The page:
READ ALSO: Lesser-known cruise destinations

The Sibelius Monument

Helsinki has a long list of unusual, thought-provoking and stand-out attractions. Sitting comfortably amongst them in the Sibelius Monument. Created in honour of national composer Jean Sibelius (1865-1957), it was the work of sculptor Eila Huitman whose design won a two-stage competition in 1961.

Consisting of 600 acid-proof stainless-steel tubes, varying in diameter and length, the jagged monument resembles a soundwave. The design aimed to embody the spirit of Sibelius’ music, though it did receive some criticism from those who believed the composer should be directly honoured. It can be found in Sibelius Park and perfectly reflects Helsinki’s brilliant influence on architecture, art and design across the world. On a quiet day, you can hear the sculpture echo bird song, as the pipes reflect the changes in the seasons.

Senate Square

senate square and Helsinki Cathedral

Consisting of four main buildings: Helsinki Cathedral, the Government Palace, the University of Helsinki’s main building and the National Library of Finland, Senate Square is a must for anyone spending a day in Helsinki. Here you can tick off sights that are on many people’s bucket lists for the city, as you explore brilliant examples of Neoclassical architecture in all their grandeur.

Designed by Carl Ludvig Engel (1778-1840), the buildings encircle Senate Square itself, which has become a major gathering point for tourists and locals alike, as it is situated in the heart of downtown Helsinki. If you are interested in seeing some of the best attractions in Helsinki, this is the place to be.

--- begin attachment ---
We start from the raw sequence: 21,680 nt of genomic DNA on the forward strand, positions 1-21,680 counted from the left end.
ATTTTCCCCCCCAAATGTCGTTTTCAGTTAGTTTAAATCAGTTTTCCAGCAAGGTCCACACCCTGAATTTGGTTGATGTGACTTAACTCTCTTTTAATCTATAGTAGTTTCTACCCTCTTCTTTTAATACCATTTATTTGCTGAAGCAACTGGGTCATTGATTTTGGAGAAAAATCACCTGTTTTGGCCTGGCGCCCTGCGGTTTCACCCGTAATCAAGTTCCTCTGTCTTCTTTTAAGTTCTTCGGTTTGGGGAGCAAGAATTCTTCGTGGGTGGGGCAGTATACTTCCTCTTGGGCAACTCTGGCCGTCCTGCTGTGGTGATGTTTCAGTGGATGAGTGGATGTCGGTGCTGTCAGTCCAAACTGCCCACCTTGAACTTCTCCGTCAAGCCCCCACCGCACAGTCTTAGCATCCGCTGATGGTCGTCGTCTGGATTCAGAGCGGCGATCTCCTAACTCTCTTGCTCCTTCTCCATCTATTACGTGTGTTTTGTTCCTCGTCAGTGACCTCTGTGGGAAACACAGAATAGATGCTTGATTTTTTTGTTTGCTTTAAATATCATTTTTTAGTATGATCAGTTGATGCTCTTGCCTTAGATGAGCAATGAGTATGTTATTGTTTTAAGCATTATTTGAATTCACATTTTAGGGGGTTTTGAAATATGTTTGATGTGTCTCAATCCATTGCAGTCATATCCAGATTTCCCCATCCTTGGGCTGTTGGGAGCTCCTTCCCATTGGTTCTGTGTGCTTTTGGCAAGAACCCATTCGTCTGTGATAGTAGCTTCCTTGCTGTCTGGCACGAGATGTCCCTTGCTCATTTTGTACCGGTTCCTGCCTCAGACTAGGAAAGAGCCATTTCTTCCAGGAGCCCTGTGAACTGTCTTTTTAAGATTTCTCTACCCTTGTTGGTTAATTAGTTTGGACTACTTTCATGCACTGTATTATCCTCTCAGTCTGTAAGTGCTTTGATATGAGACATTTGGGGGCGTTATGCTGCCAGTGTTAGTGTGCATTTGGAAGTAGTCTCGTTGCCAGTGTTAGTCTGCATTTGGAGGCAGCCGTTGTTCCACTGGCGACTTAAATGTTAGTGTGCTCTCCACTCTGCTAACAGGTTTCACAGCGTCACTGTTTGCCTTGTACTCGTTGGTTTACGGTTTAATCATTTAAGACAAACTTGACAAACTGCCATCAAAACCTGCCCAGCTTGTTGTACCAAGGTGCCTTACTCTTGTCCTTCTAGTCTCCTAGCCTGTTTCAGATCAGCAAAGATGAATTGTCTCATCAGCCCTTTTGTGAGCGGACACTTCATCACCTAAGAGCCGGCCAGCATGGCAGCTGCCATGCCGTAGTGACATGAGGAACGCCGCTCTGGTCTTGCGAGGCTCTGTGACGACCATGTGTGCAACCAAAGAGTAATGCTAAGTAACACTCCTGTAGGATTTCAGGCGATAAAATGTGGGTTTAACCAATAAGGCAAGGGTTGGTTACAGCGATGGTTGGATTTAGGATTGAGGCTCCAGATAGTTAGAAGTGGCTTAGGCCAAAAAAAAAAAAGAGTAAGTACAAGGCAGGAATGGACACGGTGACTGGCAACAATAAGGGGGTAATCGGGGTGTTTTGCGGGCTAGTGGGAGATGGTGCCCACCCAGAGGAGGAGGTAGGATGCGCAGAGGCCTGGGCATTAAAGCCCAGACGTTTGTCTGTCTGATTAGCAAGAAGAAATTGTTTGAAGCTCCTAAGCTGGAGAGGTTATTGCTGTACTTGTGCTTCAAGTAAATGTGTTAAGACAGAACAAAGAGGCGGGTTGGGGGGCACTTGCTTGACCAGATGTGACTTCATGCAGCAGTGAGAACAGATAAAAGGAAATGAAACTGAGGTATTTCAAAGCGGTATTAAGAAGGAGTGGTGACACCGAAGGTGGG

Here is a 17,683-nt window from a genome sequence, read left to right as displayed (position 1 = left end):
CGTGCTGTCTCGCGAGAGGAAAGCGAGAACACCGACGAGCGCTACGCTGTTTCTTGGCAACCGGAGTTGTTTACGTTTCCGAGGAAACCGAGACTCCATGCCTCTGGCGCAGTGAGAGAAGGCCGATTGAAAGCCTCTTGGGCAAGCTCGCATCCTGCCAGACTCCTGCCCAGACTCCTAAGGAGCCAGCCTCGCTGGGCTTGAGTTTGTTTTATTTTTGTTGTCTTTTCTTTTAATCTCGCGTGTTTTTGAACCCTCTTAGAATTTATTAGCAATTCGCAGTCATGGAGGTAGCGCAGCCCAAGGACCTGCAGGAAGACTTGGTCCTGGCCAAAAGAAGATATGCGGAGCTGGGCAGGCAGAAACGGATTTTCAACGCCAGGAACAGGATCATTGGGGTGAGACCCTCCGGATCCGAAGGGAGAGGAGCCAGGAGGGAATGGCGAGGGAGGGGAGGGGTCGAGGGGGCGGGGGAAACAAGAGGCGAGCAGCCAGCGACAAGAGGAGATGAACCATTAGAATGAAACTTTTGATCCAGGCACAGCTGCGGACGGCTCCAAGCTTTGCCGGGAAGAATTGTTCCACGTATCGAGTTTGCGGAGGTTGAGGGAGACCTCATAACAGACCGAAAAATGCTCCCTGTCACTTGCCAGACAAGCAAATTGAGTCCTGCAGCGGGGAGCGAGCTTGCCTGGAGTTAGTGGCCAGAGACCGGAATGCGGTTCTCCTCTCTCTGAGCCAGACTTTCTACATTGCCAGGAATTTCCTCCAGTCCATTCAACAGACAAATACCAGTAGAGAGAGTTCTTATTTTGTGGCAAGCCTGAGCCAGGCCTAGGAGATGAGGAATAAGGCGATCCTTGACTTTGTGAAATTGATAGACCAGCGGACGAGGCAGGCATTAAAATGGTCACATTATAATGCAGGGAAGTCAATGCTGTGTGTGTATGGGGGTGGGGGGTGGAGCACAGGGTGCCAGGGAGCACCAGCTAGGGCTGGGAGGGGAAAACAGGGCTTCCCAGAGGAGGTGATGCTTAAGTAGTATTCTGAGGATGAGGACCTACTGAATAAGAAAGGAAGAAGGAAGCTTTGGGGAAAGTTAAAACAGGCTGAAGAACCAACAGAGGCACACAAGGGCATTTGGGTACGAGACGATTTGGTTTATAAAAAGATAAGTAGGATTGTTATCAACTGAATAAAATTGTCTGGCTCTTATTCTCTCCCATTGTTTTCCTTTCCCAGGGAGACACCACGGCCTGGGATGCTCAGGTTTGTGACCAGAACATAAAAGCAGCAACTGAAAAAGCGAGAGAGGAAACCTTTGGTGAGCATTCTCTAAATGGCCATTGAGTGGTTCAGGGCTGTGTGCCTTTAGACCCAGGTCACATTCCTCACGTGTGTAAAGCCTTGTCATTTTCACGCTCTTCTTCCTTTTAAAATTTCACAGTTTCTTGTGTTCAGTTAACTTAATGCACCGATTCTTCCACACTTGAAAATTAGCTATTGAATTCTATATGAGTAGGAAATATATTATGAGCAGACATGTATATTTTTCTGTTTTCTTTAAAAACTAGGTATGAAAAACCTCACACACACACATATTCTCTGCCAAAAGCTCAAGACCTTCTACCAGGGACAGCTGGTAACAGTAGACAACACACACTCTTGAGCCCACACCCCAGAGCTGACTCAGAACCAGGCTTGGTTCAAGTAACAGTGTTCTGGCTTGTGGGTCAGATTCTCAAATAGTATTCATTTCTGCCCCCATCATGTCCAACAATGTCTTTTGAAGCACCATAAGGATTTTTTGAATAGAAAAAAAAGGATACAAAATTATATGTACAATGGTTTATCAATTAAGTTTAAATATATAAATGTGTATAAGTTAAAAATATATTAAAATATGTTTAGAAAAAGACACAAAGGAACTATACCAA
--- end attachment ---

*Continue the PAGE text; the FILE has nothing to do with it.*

Helsink Cathedral

Towering down on the square is the iconic Helsinki Cathedral. This is a major landmark for anyone arriving in the city on their Baltic cruise and is easily distinguishable from the port. Previously called St. Nicholas Church in tribute to Tsar Nicholas I of Russia, who was then Grand Duke of Finland, it is free to enter and reflects a significant part of the history of Finland.

READ ALSO: Must-visit Tsarist palaces in St. Petersburg

Vanha Kauppahalli

The Old Market Hall, or Vanha Kauppahalli, has been to go-to for local produce since 1889. Cheeses, fish, vegetables, cakes, spices, fruit and so much more are available from the vendors, making it a must for any food lovers.

This is the place to get a real taste of Helsinki, and Finland, as you sample not only the gastronomy of the area but also get a flavour of how the locals live – and have lived for over a century.

During the 19th century, much of the groceries available to the people of Helsinki were available from outdoor markets and stalls, but with a desire to improve food hygiene, the first indoor hall in Helsinki was built in 1888. It opened to the public a year later and presented 120 stalls and six shops to the hungry and curious.

Head to Suomenlinna

Suomenlinna in Helsinki

Shaped by three historic eras as it defended Sweden, then Russia and finally Finland, Suomenlinna Sea Fortress is a UNESCO World Heritage Site and one of the most unique historic experiences in Finland. With museums, restaurants, events and tours, Suomenlinna is accessible year-round by a short ferry ride from the Market Square.

This might seem like a bit of an effort for anyone who has just a day in Finland, but it is something that Arzo Nayel, the writer and editor of Arzo Travels, wouldn’t hesitate to recommend: If you just have a couple of hours in Helsinki, I definitely recommend visiting Suomenlinna Sea Fortress.

“The island is a beautiful UNESCO heritage site and if you are at the Helsinki waterfront you can just hop on a boat and visit this beautiful island which is full of history.